Article  Google Scholar 

  17. 17

    Gómez-Gardeñes J, Vilone D, Sánchez A. Disentangling social and group heterogeneities: public goods games on complex networks. EPL, 2011, 95: 68003

    Article  Google Scholar 

  18. 18

    Gómez-Gardeñes J, Romance M, Criado R, et al. Evolutionary games defined at the network mesoscale: the public goods game. Chaos, 2011, 21: 016113

    MathSciNet  Article  Google Scholar 

  19. 19

    Kelly F P, Maulloo A K, Tan D K H. Rate control for communication networks: shadow prices, proportional fairness and stability. J Oper Res Soc, 1998, 49: 237–252

    Article  Google Scholar 

  20. 20

    Li J, Ma G Q, Li T, et al. A Stackelberg game approach for demandresponse management of multi-microgrids with overlapping sales areas. Sci China Inf Sci, 2019, 62: 212203

    MathSciNet  Article  Google Scholar 

  21. 21

    Monderer D, Shapley L S. Potential games. Games Econom Behav, 1996, 16: 124–143

    MathSciNet  Article  Google Scholar 

  22. 22

    Barreiro-Gomez J, Obando G, Quijano N. Distributed population dynamics: optimization and control applications. IEEE Trans Syst Man Cybern Syst, 2017, 47: 304–314

    Google Scholar 

  23. 23

    Barreiro-Gomez J, Quijano N, Ocampo-Martinez C. Constrained distributed optimization: a population dynamics approach. Automatica, 2016, 69: 101–116

    MathSciNet  Article  Google Scholar 

  24. 24

    Li N, Marden J R. Designing games for distributed optimization. IEEE J Sel Top Signal Process, 2013, 7: 230–242

    Article  Google Scholar 

  25. 25

    Li N, Marden J R. Decoupling coupled constraints through utility design. IEEE Trans Autom Control, 2014, 59: 2289–2294

    MathSciNet  Article  Google Scholar 

  26. 26

    Marden J R. State based potential games. Automatica, 2012, 48: 3075–3088

    MathSciNet  Article  Google Scholar 

  27. 27

    Maheswaran R, Basar T. Efficient signal proportional allocation (ESPA) mechanisms: decentralized social welfare maximization for divisible resources. IEEE J Sel Areas Commun, 2006, 24: 1000–1009

    Article  Google Scholar 

  28. 28

    Yan L, Qu B Y, Zhu Y S, et al. Dynamic economic emission dispatch based on multi-objective pigeon-inspired optimization with double disturbance. Sci China Inf Sci, 2019, 62: 070210

    MathSciNet  Article  Google Scholar 

  29. 29

    Tang C B, Li A, Li X. Asymmetric game: a silver bullet to weighted vertex cover of networks. IEEE Trans Cybern, 2018, 48: 2994–3005

    Article  Google Scholar 

  30. 30

    Li X X, Peng Z H, Liang L, et al. Policy iteration based Q-learning for linear nonzero-sum quadratic differential games. Sci China Inf Sci, 2019, 62: 052204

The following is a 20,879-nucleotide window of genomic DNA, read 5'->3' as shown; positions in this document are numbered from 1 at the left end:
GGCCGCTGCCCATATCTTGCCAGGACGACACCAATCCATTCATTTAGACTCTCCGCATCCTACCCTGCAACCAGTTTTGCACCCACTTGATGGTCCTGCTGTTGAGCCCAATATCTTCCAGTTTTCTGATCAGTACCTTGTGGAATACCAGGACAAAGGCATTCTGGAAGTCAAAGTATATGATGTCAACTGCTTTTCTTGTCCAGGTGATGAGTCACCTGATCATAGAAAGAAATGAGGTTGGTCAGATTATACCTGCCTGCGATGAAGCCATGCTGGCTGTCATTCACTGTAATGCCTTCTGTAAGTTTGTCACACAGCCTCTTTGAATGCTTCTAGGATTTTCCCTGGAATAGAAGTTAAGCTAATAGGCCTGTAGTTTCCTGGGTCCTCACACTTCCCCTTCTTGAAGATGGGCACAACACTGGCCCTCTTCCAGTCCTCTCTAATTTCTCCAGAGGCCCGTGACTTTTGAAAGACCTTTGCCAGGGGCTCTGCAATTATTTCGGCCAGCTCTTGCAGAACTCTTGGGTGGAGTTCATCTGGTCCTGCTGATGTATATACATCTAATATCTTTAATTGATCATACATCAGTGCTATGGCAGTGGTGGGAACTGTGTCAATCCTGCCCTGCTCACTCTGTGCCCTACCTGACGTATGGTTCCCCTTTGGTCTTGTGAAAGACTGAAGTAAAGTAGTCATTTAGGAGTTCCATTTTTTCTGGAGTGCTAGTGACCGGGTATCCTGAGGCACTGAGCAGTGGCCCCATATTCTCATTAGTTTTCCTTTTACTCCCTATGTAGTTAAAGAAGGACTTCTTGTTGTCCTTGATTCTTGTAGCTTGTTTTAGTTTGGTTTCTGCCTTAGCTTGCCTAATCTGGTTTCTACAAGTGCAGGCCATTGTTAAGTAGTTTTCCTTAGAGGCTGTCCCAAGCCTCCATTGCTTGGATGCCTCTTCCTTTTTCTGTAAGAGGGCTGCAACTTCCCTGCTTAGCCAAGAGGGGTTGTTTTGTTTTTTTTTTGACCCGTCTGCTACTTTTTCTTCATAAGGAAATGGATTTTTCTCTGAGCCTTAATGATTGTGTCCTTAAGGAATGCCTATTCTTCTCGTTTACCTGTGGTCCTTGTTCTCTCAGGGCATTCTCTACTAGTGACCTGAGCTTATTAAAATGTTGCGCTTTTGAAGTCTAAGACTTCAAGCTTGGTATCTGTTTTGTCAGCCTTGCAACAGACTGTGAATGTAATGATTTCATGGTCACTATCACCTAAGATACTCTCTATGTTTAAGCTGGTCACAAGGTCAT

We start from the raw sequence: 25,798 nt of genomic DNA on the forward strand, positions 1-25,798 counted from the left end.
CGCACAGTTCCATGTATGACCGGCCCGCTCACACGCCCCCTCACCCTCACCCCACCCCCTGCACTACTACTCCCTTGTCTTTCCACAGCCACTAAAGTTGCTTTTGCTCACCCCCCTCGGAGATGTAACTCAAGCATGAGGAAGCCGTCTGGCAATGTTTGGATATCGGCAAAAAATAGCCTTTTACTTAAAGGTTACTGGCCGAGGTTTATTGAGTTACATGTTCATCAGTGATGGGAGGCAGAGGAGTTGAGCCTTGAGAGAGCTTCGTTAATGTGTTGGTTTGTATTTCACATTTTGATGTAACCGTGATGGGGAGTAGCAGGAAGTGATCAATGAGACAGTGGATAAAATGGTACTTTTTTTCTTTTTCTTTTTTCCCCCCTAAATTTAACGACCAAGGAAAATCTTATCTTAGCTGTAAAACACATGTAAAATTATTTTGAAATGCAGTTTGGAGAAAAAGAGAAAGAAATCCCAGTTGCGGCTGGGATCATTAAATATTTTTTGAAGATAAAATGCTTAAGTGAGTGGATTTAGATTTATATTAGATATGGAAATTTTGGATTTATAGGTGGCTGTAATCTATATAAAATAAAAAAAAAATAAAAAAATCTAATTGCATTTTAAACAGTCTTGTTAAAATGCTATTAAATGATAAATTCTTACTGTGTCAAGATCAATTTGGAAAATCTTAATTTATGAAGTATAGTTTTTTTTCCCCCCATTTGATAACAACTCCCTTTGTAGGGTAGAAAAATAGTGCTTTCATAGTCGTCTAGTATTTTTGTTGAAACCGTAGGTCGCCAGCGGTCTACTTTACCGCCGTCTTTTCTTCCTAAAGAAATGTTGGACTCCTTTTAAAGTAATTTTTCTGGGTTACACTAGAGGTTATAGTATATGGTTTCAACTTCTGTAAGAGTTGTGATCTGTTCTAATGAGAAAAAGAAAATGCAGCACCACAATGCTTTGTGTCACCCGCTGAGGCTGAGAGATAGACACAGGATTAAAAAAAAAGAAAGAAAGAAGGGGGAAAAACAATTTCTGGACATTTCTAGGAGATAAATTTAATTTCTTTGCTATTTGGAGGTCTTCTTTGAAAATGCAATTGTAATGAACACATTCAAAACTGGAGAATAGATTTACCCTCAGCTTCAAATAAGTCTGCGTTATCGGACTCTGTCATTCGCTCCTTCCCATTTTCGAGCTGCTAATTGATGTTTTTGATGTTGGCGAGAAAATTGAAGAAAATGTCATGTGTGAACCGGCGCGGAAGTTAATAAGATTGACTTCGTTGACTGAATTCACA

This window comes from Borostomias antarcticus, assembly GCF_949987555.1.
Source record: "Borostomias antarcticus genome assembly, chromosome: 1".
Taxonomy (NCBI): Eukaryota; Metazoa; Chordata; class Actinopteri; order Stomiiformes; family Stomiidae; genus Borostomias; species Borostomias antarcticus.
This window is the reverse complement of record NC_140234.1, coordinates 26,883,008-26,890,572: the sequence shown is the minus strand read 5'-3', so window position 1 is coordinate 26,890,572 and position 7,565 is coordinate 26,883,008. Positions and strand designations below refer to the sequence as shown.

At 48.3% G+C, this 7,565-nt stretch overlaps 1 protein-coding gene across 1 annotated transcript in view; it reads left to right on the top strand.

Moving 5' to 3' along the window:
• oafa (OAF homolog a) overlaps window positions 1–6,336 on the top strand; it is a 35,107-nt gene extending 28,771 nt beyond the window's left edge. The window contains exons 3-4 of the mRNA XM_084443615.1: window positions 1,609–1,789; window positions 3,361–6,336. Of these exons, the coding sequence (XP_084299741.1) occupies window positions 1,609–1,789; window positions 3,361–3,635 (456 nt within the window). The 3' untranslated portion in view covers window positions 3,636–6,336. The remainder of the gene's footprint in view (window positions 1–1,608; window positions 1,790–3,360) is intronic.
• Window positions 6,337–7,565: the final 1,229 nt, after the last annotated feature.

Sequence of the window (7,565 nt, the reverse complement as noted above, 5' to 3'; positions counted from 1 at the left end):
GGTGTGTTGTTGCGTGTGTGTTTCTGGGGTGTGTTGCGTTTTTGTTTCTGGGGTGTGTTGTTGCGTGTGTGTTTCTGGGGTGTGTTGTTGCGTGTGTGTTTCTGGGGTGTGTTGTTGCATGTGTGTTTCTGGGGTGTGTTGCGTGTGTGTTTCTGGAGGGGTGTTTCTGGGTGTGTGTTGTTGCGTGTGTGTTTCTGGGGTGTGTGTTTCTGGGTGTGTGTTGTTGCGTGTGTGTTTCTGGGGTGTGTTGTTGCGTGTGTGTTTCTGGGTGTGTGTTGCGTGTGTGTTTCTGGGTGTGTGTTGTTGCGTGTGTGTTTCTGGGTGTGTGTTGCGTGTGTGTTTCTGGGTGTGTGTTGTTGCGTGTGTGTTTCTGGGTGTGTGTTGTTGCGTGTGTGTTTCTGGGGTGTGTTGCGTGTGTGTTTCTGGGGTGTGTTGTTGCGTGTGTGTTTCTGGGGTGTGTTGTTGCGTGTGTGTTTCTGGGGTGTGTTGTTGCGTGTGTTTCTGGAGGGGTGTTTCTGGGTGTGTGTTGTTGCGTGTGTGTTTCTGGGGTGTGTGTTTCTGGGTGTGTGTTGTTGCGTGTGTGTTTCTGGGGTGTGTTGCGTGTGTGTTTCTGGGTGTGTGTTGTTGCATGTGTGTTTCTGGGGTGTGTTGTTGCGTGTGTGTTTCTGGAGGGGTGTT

MathSciNet  Article  Google Scholar 

  31. 31

    Watkins C J, Dayan P. Technical note: Q-learning. Mach Learn, 1992, 8: 279–292

    MATH  Google Scholar 

  32. 32

    Lanctot M, Zambaldi V F, Gruslys A, et al. A unified game-theoretic approach to multiagent reinforcement learning. In: Proceedings of the 31st International Conference on Neural Information Processing, 2017. 4190–4203

  33. 33

    Tuyls K, Pérolat J, Lanctot M, et al. Symmetric decomposition of asymmetric games. Sci Rep, 2018, 8: 1015

    Article  Google Scholar 

  34. 34

    Zhang K Q, Yang Z R, Liu H, et al. Fully decentralized multi-agent reinforcement learning with networked agents. In: Proceedings of International Conference on Machine Learning, 2018. 5867–5876

  35. 35

    Busoniu L, Babuska R, de Schutter B. A comprehensive survey of multiagent reinforcement learning. IEEE Trans Syst Man Cybern C, 2008, 38: 156–172

    Article  Google Scholar 

Download references

Acknowledgements

This work was supported by Tianjin Natural Science Foundation (Grant Nos. 20JCYBJC01060, 20JCQNJC01450) and National Natural Science Foundation of China (Grant No. 61973175).

Author information

Affiliations

Authors

Corresponding author

Correspondence to Zhongxin Liu.

Rights and permissions

Reprints and Permissions

About this article

Verify currency and authenticity via CrossMark

Cite this article

Guo, L., Liu, Z. & Chen, Z. The greedy crowd and smart leaders: a hierarchical strategy selection game with learning protocol. Sci. China Inf. Sci. 64, 132206 (2021). https://doi.org/10.1007/s11432-019-2825-y

Download citation

Keywords

  • multi-agent system
  • reinforcement learning
  • game theory
  • complex network
  • bipartite graph